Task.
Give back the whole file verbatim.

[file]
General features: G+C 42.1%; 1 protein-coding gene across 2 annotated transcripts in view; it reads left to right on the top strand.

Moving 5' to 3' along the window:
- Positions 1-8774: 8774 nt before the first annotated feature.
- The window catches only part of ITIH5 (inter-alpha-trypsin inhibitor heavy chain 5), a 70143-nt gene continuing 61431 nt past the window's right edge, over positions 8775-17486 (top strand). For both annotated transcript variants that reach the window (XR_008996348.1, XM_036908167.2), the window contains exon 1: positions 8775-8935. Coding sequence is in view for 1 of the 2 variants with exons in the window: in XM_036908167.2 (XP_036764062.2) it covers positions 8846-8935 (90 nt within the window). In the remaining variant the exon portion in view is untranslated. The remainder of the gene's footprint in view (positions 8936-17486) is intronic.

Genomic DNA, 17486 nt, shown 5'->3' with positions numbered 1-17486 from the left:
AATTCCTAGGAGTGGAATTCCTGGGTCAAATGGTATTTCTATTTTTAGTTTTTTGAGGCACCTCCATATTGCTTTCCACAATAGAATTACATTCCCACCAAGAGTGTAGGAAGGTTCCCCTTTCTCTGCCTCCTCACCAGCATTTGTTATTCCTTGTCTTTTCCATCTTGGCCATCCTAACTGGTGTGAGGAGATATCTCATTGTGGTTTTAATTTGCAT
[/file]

General features: G+C 42.1%; 1 protein-coding gene across 2 annotated transcripts in view; it reads left to right on the top strand.

Moving 5' to 3' along the window:
- Positions 1-8774: 8774 nt before the first annotated feature.
- The window catches only part of ITIH5 (inter-alpha-trypsin inhibitor heavy chain 5), a 70143-nt gene continuing 61431 nt past the window's right edge, over positions 8775-17486 (top strand). For both annotated transcript variants that reach the window (XR_008996348.1, XM_036908167.2), the window contains exon 1: positions 8775-8935. Coding sequence is in view for 1 of the 2 variants with exons in the window: in XM_036908167.2 (XP_036764062.2) it covers positions 8846-8935 (90 nt within the window). In the remaining variant the exon portion in view is untranslated. The remainder of the gene's footprint in view (positions 8936-17486) is intronic.

Genomic DNA, 17486 nt, shown 5'->3' with positions numbered 1-17486 from the left:
AATTCCTAGGAGTGGAATTCCTGGGTCAAATGGTATTTCTATTTTTAGTTTTTTGAGGCACCTCCATATTGCTTTCCACAATAGAATTACATTCCCACCAAGAGTGTAGGAAGGTTCCCCTTTCTCTGCCTCCTCACCAGCATTTGTTATTCCTTGTCTTTTCCATCTTGGCCATCCTAACTGGTGTGAGGAGATATCTCATTGTGGTTTTAATTTGCAT